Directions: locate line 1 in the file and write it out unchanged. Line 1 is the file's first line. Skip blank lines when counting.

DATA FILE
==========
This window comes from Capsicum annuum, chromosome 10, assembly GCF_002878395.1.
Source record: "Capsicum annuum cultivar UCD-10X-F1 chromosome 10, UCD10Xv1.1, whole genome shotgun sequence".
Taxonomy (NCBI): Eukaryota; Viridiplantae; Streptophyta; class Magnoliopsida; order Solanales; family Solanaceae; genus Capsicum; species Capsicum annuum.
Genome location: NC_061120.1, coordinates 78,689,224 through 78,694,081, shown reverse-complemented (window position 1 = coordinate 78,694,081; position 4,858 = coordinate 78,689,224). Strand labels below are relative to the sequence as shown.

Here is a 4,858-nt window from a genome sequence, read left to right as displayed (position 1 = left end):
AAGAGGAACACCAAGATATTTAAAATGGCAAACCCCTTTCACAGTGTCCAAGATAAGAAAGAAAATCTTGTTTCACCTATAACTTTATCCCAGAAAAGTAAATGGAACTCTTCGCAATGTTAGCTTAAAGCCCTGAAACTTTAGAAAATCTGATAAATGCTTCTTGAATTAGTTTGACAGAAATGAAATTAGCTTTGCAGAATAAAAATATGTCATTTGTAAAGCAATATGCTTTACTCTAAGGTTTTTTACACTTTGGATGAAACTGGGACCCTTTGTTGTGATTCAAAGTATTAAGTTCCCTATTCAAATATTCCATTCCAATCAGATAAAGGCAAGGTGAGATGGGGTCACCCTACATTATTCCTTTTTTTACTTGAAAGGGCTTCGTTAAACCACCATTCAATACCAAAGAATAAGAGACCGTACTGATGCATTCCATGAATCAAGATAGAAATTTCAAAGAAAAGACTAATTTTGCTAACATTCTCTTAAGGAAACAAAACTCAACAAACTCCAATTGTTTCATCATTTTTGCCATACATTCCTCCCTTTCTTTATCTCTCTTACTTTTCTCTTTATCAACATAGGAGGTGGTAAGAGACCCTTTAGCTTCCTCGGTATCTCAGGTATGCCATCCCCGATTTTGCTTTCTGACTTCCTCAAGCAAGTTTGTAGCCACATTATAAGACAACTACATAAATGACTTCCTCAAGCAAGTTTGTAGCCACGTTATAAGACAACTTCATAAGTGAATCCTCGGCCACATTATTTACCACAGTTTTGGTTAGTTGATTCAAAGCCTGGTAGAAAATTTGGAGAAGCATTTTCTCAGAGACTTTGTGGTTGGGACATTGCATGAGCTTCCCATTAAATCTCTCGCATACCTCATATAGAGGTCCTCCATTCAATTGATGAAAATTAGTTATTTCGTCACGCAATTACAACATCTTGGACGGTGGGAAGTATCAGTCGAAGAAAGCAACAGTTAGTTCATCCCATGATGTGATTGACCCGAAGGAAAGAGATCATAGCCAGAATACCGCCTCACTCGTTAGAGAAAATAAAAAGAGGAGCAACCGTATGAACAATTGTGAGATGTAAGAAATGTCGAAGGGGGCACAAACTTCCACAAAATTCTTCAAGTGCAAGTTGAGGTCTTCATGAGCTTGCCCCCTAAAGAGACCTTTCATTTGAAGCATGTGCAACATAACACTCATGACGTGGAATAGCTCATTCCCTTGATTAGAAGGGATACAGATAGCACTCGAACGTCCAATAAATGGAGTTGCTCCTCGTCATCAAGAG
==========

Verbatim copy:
This window comes from Capsicum annuum, chromosome 10, assembly GCF_002878395.1.